The man is exhausted by loneliness and rejection of an alien post-apocalyptic world, where there is practically no dry land, and the main variety of sensations lies in sounds. He intends to commit suicide by allowing the flood to consume him to be with those he loves. Janelle, the main character, also feels lonely, as she is the only sister born after the world-changing flood. She is tormented by her sisters’ neglect and is desperately looking for a way to gain independence. The blind spot, where no sound is heard, becomes a haven for Janelle and ultimately leads her and her sister to a delightful and, at the same time, monstrous experience of knowing the sounds of a dying and ready-to-rebirth universe.

The story focuses more on women’s feelings and relationships between women, as the sisters’ feelings are at the center of the narrator’s focus. The most significant conflict between a man and a woman occurs when the older man tries to force Janelle to bring him to the foot of the wall to allow the elements to kill him. Janelle knows this is unsafe and refuses, and as a result of the fight, the man falls overboard and drowns. In general, this story is much more optimistic than “The Tornado Auction,” as the main character eventually reaches her goal on the way to knowing the world and herself.

Conclusion

Thus, the two stories from the Orange World collection were examined concerning male and female relationships in the context of altered reality. In “The Tornado Auction,” Robert’s unusual infatuation has become a stumbling block in his relationship with his wife and daughters. His obsession with hurricanes destroyed his ties to his family and brought him to the brink when he decided to commit suicide. In “The Gondoliers,” an old man is tormented by guilt, and the reasons for his separation from family are objective. Despite this, the older man still wants to kill himself since he did not save his loved ones. Unlike Robert, he blames himself for what happened and achieves his goal – death in the hands of the elements. Women in the story are also in a state of conflict; eventually, Janelle resolves it, finding herself in the heart of the flood together with her sister.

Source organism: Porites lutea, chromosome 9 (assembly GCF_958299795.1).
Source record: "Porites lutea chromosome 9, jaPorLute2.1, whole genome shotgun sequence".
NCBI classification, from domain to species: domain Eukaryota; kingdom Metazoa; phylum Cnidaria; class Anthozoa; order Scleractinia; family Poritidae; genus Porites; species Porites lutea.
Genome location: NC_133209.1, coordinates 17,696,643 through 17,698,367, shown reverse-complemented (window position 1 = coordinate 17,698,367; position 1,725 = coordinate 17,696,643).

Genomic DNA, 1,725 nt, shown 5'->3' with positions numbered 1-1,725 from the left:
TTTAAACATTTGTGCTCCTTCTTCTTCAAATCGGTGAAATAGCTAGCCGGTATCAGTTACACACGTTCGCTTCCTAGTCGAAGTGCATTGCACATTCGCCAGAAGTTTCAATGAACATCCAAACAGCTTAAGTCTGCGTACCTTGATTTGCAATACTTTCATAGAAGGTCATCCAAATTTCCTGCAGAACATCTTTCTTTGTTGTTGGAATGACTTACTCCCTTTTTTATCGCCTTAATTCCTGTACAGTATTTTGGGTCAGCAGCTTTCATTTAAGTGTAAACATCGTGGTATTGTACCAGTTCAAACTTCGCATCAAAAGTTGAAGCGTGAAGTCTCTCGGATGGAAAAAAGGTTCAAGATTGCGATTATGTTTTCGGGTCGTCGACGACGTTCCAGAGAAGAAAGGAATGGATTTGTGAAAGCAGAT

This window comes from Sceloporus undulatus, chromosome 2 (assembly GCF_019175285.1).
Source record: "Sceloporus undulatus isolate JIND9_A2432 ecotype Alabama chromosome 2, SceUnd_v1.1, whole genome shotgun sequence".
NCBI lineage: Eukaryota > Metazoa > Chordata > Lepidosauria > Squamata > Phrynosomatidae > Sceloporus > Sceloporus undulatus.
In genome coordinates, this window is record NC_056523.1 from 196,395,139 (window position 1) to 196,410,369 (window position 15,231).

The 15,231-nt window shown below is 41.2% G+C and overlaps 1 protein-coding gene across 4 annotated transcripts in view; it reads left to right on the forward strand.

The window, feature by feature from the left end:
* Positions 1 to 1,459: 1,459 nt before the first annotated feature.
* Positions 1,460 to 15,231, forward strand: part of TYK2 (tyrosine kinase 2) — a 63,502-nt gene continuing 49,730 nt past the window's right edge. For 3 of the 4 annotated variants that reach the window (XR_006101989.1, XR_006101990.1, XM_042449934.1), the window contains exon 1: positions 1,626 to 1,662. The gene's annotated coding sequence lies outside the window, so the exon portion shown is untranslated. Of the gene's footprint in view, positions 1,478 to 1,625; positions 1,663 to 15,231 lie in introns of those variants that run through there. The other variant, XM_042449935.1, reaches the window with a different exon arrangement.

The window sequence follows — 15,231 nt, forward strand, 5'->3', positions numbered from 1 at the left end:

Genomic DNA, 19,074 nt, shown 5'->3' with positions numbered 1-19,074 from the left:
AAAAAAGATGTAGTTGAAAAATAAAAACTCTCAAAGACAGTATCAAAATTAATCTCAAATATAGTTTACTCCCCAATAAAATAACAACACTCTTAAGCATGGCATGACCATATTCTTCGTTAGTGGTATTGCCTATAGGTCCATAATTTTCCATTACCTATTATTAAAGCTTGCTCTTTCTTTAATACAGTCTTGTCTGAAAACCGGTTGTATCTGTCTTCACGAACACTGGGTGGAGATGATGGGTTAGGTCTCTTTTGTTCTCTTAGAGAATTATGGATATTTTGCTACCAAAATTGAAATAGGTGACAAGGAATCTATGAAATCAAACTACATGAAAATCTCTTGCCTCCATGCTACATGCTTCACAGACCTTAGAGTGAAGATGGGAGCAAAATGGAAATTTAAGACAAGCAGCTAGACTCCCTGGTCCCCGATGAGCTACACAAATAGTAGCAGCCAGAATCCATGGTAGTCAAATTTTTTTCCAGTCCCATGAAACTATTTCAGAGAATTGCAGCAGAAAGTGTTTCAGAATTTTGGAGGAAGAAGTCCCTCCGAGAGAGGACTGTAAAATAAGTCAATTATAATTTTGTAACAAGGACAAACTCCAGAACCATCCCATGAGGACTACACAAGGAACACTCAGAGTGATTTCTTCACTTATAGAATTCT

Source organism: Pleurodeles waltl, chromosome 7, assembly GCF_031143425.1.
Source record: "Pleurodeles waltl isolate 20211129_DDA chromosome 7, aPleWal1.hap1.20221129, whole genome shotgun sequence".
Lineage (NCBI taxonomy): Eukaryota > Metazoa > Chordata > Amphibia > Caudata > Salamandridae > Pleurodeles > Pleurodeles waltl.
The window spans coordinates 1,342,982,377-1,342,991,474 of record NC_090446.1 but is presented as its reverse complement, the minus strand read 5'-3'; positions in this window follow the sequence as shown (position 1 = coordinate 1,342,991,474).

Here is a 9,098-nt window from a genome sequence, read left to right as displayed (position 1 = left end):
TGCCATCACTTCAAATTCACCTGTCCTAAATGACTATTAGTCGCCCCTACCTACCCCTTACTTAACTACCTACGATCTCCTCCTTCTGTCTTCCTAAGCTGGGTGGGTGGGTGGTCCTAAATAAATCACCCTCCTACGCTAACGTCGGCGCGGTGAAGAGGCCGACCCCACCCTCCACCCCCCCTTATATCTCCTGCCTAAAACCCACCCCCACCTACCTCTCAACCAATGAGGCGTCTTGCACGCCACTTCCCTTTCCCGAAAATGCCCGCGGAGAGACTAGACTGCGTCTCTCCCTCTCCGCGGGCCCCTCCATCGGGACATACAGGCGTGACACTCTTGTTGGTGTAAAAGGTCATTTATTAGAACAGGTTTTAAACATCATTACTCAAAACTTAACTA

Works Cited

Pascual Soler, Nieves. “God is a Female Plant: Femininity and Divinity in the Stories of Anne Richter, Kathe Koja, and Karen Russell.” The European Legacy 26.3-4 (2021): 316-326.

Russel, Karen. Orange World and Other Stories. Alfred A. Knopf, 2019.

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1. IvyPanda. "Gender Relationships in “Orange World” Stories by Karen Russell." August 26, 2022. https://ivypanda.com/essays/gender-relationships-in-orange-world-stories-by-karen-russell/.


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IvyPanda. "Gender Relationships in “Orange World” Stories by Karen Russell." August 26, 2022. https://ivypanda.com/essays/gender-relationships-in-orange-world-stories-by-karen-russell/.

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IvyPanda. 2022. "Gender Relationships in “Orange World” Stories by Karen Russell." August 26, 2022. https://ivypanda.com/essays/gender-relationships-in-orange-world-stories-by-karen-russell/.

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IvyPanda. (2022) 'Gender Relationships in “Orange World” Stories by Karen Russell'. 26 August.